Support for Commission for a Haitian Solution to the Crisis
Resolved, that the Executive Council, meeting in Linthicum Heights, Maryland October 25 – 28, 2021, laments the current political, economic, environmental, and security situation in Haiti, resulting in an environment of insecurity and fear for many Haitians; and be it further
Resolved, that the Executive Council urge support of the Commission for a Haitian Solution to the Crisis and their work seeking a resolution of the governance crisis; and be it further
Resolved, that the Executive Council supports the effort of the Commission which represents hundreds of civil society organizations and members of other sectors of Haitian life to develop a way forward; and be it further
Resolved, that the Executive Council stand alongside our Haitian relatives in the Episcopal Diocese of Haiti and throughout The Episcopal Church, pray with them, and aim to listen to and better engage our Haitian relatives to ensure that the Church and people can flourish in Haiti.
The way forward for governance is unclear, and raises questions of sovereignty and what constitutes a better democratic process: consensus around a political accord or rushed elections that continue to hurt public confidence in elections.
o Two potential options are on the table:
o The first is organized by the de facto prime minister, which involves a shorter timeline for elections, preservation of power among the political elite, and a continued push for an illegal constitutional referendum that the previous president tried and had not yet successfully moved forward.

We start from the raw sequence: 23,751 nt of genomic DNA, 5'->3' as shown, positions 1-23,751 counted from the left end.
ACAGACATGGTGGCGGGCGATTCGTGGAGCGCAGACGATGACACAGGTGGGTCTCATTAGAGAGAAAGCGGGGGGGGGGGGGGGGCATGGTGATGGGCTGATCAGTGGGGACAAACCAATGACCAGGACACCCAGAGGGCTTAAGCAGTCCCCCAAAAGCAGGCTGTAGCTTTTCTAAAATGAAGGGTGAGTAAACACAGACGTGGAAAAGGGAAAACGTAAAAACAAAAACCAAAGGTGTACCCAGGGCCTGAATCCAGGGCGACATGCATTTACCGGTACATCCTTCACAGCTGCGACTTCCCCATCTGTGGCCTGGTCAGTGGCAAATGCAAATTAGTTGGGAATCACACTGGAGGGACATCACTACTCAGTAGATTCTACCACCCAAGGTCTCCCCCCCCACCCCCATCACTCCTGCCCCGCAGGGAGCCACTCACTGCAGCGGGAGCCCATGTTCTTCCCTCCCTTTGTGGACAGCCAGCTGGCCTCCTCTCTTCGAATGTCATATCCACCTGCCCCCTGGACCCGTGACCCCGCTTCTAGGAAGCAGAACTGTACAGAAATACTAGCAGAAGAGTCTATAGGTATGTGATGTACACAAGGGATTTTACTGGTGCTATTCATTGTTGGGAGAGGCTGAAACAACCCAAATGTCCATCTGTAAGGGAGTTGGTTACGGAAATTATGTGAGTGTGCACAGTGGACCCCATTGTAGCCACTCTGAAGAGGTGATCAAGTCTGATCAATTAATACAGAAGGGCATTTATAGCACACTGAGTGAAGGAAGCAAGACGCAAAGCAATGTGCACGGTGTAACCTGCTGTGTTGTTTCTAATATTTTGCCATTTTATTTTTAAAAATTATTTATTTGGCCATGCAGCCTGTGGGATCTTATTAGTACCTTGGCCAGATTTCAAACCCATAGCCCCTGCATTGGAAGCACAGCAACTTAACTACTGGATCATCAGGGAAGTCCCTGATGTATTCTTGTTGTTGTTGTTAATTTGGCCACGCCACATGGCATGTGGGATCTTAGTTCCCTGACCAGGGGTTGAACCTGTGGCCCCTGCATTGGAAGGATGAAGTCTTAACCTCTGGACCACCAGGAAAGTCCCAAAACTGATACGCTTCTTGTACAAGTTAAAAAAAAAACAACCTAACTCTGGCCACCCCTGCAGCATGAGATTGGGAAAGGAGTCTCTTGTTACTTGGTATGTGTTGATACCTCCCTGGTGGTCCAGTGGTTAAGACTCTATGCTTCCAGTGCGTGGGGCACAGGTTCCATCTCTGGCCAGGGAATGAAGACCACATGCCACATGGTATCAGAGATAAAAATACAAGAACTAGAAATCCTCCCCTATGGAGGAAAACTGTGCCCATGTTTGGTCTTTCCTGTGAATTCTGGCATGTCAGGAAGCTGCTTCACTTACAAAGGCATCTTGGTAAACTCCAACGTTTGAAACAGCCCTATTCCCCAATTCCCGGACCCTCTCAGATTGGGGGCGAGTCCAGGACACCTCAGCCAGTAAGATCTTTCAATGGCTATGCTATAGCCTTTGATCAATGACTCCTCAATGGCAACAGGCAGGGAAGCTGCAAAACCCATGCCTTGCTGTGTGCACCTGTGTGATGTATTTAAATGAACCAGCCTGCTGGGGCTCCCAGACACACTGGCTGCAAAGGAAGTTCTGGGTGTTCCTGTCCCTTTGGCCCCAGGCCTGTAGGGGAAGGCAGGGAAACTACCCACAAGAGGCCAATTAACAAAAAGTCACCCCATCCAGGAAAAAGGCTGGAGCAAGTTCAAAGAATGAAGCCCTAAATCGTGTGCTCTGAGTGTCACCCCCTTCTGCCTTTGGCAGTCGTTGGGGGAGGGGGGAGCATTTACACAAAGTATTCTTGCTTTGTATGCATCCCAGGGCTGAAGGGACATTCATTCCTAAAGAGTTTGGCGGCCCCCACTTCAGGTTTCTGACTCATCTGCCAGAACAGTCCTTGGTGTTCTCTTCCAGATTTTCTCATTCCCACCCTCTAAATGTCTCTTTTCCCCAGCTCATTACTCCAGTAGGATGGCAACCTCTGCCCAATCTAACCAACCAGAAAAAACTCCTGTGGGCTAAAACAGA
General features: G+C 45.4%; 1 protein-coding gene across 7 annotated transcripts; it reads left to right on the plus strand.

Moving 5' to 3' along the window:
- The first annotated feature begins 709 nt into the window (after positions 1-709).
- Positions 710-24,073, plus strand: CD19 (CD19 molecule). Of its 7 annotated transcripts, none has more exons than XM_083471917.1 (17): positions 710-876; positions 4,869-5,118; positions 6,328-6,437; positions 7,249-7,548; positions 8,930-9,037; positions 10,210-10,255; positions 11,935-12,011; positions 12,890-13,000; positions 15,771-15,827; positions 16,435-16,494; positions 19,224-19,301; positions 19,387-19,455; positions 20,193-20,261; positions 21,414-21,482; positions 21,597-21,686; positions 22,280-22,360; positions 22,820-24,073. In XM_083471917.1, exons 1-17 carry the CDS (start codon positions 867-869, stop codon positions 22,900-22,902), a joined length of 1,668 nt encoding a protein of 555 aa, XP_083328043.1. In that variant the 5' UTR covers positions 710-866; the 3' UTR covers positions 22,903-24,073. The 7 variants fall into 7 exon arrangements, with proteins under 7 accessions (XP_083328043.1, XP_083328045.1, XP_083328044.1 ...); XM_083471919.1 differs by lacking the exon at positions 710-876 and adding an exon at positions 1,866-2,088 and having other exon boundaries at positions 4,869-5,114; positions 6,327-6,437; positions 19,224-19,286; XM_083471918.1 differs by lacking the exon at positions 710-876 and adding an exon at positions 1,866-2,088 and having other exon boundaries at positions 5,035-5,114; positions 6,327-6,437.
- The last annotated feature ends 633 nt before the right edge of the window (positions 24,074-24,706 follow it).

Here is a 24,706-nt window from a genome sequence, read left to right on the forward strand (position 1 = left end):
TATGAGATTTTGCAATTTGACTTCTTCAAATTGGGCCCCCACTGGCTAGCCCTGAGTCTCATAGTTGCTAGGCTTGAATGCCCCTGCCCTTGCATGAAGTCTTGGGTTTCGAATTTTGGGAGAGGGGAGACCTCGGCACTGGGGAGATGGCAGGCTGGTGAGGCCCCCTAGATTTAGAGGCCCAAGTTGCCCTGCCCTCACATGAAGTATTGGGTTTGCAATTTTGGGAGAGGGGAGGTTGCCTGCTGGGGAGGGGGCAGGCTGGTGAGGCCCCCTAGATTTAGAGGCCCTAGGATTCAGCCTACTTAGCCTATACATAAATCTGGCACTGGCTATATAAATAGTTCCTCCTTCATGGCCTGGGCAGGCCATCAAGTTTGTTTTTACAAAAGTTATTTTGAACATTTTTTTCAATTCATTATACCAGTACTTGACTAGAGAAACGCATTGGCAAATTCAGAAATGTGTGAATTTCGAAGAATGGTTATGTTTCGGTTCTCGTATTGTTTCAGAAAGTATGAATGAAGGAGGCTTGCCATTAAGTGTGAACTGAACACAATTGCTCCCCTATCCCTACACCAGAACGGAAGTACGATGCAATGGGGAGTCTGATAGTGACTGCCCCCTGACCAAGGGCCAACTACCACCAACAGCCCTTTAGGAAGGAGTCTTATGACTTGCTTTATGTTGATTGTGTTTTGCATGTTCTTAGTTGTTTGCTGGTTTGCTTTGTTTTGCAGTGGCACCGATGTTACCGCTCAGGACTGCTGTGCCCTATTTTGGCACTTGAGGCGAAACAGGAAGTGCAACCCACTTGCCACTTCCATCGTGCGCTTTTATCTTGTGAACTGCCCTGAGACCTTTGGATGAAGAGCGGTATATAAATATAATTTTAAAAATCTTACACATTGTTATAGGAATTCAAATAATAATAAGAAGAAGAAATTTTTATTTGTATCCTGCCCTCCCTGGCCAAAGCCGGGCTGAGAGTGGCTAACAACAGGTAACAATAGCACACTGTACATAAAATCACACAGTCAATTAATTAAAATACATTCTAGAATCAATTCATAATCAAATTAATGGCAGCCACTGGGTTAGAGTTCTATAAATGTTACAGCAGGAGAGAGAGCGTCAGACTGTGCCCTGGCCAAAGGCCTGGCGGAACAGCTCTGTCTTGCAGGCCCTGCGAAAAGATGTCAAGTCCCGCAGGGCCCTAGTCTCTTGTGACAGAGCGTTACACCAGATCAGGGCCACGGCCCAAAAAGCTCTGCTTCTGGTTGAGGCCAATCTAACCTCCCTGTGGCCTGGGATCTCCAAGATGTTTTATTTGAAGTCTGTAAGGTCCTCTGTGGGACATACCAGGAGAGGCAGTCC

- The second is spearheaded by the Commissionfor a Haitian Solution to the Crisis, which began its work BEFORE the president was assassinated. The Commission is a collection of hundreds of civil society organizations, churches, political parties, businesses, and other groups. They have a full proposal signed by these members for a two-year transitional government and process to get the government re-started. That document is referred to as the Montana Document or Montana Accord (after the hotel where it was signed).
- The roughly 12-person steering committee includes a HaitianEpiscopal priest with whom we are in close contact. This is the primary movement we have been behind, trying to connect experts from this Commission to policy makers at State, NSC and U.S. Congress.
- Some argue merging these accords is the way forward. In some sense that is theoretically right, but in practice that could hurt the process by jeopardizing the legitimacy of the broad consensus behind the Commission’s proposal.